TAMPA — Eleven days before the Republican National Convention, the City Council will receive a report saying whether it has the power to shut down Occupy Tampa's headquarters, creating a potentially explosive controversy just as 15,000 protesters flood into town.
A showdown looms in West Tampa, where some residents and business owners have grown weary of the activists and homeless people occupying Voice of Freedom Park in the Main Street business district. Along with their tents, barbecue smoker, coolers and even a relocated library counter, Occupy Tampa protesters also have brought piles of garbage, skirmishes and other nuisances into the park, residents say. More than 100 people signed a petition asking the council to evict the group, and on Thursday council members discussed whether they should — or can — intervene.
Strip club owner Joe Redner owns the park and gave Occupy Tampa permission in December to use it after the group repeatedly clashed with police at a downtown public park. The ownership issue makes it unclear what power the city has, which is why council members ordered a report due on Aug. 16 from police, code enforcement, the city attorney, zoning and the Hillsborough County Health Department.
Council member Lisa Montelione questioned the report's timing and wondered if the city would be able to enforce anything that close to the RNC because of the number of protesters expected in town by then.
What was clear Thursday was that at least one council member agreed with the complaints.
"I have questions about the sanitary conditions out there," council member Frank Reddick said. "If you go down there on a Saturday afternoon and it's 90-some degrees, it smells like a skunk out there."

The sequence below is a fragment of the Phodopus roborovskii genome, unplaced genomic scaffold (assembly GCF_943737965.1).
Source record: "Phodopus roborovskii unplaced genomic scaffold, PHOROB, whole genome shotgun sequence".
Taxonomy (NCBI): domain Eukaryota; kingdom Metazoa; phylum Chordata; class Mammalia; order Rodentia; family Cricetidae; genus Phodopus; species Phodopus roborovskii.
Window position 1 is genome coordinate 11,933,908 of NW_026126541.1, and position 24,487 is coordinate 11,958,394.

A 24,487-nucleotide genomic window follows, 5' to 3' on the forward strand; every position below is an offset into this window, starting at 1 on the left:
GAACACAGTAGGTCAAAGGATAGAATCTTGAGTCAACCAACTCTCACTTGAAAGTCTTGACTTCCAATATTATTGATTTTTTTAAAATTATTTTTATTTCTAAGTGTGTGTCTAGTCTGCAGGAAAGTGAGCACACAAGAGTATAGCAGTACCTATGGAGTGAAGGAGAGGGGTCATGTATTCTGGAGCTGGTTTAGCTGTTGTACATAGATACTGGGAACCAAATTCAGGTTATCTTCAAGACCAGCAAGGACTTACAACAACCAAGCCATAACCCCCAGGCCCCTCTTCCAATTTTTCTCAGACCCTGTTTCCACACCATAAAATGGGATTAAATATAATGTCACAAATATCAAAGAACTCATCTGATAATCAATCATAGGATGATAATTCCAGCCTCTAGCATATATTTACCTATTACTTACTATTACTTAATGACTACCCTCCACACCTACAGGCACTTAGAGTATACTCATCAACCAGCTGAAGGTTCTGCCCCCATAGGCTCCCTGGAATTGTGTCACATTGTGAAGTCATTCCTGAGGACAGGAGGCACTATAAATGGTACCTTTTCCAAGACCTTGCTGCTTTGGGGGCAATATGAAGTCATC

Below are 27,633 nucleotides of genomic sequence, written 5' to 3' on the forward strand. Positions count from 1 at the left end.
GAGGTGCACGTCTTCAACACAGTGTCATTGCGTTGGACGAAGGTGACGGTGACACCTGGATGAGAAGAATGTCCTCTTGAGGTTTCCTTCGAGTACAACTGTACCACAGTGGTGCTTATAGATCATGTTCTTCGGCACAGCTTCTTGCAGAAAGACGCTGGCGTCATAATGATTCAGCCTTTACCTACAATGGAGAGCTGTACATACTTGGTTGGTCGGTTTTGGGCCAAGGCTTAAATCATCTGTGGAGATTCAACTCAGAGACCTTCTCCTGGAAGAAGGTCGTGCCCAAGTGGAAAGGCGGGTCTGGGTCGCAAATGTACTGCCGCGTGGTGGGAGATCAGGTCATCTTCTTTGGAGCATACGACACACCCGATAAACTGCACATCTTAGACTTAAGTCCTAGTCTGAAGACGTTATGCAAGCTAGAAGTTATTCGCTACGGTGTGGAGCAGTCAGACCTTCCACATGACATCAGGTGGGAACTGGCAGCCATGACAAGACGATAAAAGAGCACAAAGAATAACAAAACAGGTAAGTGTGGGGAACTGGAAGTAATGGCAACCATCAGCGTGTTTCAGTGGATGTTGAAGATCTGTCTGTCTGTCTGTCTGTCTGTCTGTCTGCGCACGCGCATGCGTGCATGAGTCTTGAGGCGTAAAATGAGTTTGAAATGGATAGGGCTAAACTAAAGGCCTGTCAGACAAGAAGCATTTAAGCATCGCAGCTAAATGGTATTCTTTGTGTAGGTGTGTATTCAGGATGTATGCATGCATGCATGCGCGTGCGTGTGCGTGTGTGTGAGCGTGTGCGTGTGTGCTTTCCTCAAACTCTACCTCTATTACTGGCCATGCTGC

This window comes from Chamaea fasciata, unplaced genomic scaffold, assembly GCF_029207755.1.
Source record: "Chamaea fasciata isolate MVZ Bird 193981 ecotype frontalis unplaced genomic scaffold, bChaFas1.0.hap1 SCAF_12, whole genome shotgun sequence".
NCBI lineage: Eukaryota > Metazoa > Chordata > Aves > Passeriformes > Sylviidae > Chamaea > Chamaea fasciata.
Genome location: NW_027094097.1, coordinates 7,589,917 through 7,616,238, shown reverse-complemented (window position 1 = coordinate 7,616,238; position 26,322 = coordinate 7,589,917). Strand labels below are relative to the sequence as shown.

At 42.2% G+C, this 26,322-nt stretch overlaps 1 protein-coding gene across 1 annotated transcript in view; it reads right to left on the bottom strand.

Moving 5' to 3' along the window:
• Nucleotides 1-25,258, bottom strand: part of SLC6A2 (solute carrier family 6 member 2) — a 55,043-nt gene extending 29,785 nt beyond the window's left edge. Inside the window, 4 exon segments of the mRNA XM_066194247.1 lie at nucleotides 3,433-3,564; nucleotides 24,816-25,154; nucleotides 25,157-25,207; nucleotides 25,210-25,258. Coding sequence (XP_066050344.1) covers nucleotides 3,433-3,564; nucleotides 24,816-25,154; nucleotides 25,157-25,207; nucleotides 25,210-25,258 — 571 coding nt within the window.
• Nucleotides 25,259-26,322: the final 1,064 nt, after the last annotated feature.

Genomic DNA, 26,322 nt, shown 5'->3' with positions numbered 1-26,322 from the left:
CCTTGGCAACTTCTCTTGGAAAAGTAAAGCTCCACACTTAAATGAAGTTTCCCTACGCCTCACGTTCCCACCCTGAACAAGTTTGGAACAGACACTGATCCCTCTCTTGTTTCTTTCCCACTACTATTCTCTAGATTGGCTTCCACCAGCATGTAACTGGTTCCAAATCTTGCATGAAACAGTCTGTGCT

Mike Vannetta, president of the Old West Tampa Neighborhood Association and crime watch, wondered how much worse the sights and smells will grow when additional activists begin trucking in.
"Our little neighborhood can't handle an influx of a whole bunch of people. It's going to be a parking problem, and it's going to become more and more unsightly," he said. "It's a park, not a tent city. I'm hoping it can be a park again."
Council member Yvonne Yolie Capin insinuated that residents are using Occupy Tampa as a scapegoat for other problems, such as noise and rowdy bars, that have existed in the neighborhood for years.
"This is a lot of hype," she said. "A lot of hype."
Occupy Tampa says the petition and complaints are a ploy to oust the group to clear away any opposition to redevelop West Tampa and displace lower-income residents.
"Occupy Tampa has, as long as we've been present in the park, had a track record of beautifying the West Tampa community," said Nathan Schwartz, 20, a University of South Florida senior majoring in psychology.
"Ever since we've moved to Voice of Freedom Park, we've worked to beautify the area," Schwartz said. "People who are direct neighbors of the park have had no problems with us and in fact we've helped each other out during our stay."
Supporting his claim was a report from Dennis Rogero, city director of neighborhood empowerment, who told council members that the city has received relatively few complaints — 13 — about the camp.
"Either the complaint has been unfounded," he said, "or what we've found has been complied with already."
But police calls in and around the park have doubled from 210 to 425 over six months once Occupy Tampa moved there, Capt. Charles Courtoy told council members. That prompted Capin to ask him to come back with specifics of each call.
Times staff writer Richard Danielson contributed to this report. Justin George can be reached at firstname.lastname@example.org or (813) 226-3368.